Amazon Archives - Colorado Politics
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Joey BunchJoey BunchJanuary 20, 20183min6350

Victor Mitchell’s new digital ad campaign doesn’t go after his Republican primary opponents, or even the best-known Democrats, Jared Polis, Mike Johnston, Cary Kennedy or Donna Lynne.

Instead the entrepreneur and former legislator from Douglas County takes aim at Gov. Hickenlooper and the tax breaks being offered to lure the Amazon HQ2 project to Denver.

Mitchell goes on to give Amazon pause as to how welcome they might be in Colorado if he’s the governor, saying he’s too wealthy for a tax break to matter. Denver this week made the top 20 for the economic development prize that cities across the country have courted.

“If Amazon brings its HQ2 to the Denver Metro area, it could be a great thing,” Mitchell said in a statement. “The promised high-paying jobs will be good for our workforce. But Amazon should come here, first and foremost, for Colorado’s terrific quality of life, and not simply for tax deals.”

The Republican millionaire called out the billionaire who owns Amazon.

“Jeff Bezos is reportedly the richest person in the world, at $105 Billion,” Mitchell continued. “We must not give the richest man in the world, and his company, Amazon, tax breaks that would enrich them and the Denver metro area at the expense of economic development for rural Colorado. The state has a finite number of dollars for tax incentives, and Amazon must not be allowed to pocket all or even most of them. It would only deepen a growing urban-rural divide in Colorado, creating a system of haves and have-nots, and lead to fewer job opportunities back home for young people from rural communities.”

Mitchell threw in, “Colorado shouldn’t give one red cent to Bezos, not a penny. He is just too wealthy for
it to matter.”

Instead,  tax incentives could be steered to small- and medium-sized businesses to smaller towns in Colorado, where “it could make a huge difference in the lives of people living and working there.”

He called on Hickenlooper and Denver Mayor Michael Hancock to be more transparent in their business dealings with Bezos.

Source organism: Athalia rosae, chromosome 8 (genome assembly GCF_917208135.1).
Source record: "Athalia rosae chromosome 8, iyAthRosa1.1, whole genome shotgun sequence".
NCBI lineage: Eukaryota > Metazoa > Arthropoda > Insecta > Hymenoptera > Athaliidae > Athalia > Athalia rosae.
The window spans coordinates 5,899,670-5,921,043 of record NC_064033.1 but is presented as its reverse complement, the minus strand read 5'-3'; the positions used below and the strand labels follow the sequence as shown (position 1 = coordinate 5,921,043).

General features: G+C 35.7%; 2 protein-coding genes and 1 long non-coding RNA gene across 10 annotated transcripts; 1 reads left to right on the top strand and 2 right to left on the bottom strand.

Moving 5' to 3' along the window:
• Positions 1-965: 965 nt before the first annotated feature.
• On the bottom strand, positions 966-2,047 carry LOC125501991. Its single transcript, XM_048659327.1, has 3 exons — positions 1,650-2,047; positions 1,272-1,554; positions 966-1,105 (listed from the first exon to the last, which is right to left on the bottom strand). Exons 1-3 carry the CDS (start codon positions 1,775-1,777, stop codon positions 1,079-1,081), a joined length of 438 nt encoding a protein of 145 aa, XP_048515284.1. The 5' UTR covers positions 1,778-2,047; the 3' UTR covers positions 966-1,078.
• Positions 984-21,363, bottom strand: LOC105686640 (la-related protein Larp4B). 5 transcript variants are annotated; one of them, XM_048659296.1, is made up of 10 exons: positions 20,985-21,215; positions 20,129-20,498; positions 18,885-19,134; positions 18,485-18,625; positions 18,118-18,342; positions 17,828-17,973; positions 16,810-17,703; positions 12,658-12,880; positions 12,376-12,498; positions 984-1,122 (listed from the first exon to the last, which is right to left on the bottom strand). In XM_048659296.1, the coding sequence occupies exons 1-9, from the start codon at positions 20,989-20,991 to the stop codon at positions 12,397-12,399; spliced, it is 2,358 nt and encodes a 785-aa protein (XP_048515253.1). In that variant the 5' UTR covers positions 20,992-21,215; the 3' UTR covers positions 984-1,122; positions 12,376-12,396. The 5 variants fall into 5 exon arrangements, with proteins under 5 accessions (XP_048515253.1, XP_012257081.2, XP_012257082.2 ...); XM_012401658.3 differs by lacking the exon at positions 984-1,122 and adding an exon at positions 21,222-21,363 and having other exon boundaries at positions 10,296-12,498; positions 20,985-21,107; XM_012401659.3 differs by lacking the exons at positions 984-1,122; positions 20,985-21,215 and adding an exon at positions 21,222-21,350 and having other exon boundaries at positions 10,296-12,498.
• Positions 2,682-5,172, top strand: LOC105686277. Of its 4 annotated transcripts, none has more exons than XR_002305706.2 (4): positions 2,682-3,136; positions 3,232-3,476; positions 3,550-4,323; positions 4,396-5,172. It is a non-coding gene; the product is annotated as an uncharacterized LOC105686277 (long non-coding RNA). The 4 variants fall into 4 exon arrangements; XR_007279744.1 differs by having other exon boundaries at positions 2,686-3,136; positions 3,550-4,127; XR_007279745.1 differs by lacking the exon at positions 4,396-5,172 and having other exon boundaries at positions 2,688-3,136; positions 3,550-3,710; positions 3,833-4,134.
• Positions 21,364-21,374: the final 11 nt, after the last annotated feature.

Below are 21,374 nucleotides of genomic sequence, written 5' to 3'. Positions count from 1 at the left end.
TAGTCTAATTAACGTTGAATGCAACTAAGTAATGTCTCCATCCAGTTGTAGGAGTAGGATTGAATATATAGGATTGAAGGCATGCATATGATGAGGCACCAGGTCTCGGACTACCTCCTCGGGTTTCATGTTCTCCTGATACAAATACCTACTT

“Gov.Hickenlooper and Mayor Hancock and all the other government insiders ram-rodding this deal to let the sun shine on their proposal to Bezos,” Mitchell stated. “Let us know about all contacts and communications with Bezos his Amazon team. It’s our money, the people’s money, that the insiders are dangling before Bezos. Tell us how much and under what terms.”

The digital ad campaign will run for at least two weeks, the campaign said, then it will be renewed as “developments in the Amazon saga warrant.”


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Dan NjegomirDan NjegomirNovember 9, 20173min4390

… Well, you’ll have to wait until next week — a week from today — and even then, you only can expect to see a redacted version of the state’s proposal to host the online retail giant’s second North American headquarters. The Metro Denver Economic Development Corporation — along with a team of economic development partners, universities, businesses and communities that offered input into the proposal — is still going to withhold information that could tip Colorado’s hand to prying competitors or local land speculators.

As a Metro Denver EDC announcement put it today, the group “will share the proposal process, design elements, and hard copies of the proposal,” but, “site information and other proprietary data will remain confidential.”

The proposal was submitted to Amazon last month.

Here’s the who-what-when-where, etc., in today’s press announcement:

WHEN:  8:30 to 9 a.m., Thursday, Nov. 16

WHERE:  Denver Metro Chamber of Commerce, 1445 Market St. 4th Floor

WHO:  Metro Denver EDC CEO J. J. Ament and Vice President of Economic Development Sam Bailey will present the proposal to business leaders who sit on the Metro Denver EDC Executive Committee.

WHY: This economic development effort has attracted enormous attention, and the Metro Denver EDC would like the public to see the creativity and innovation that went into the region’s submission to Amazon – and to inform interested parties how the Metro Denver EDC works regularly to attract corporate relocation, expansion, and capital investment to Colorado.

DETAILS: Please RSVP to daryl.vitali@metrodenver.org by Tuesday, Nov. 14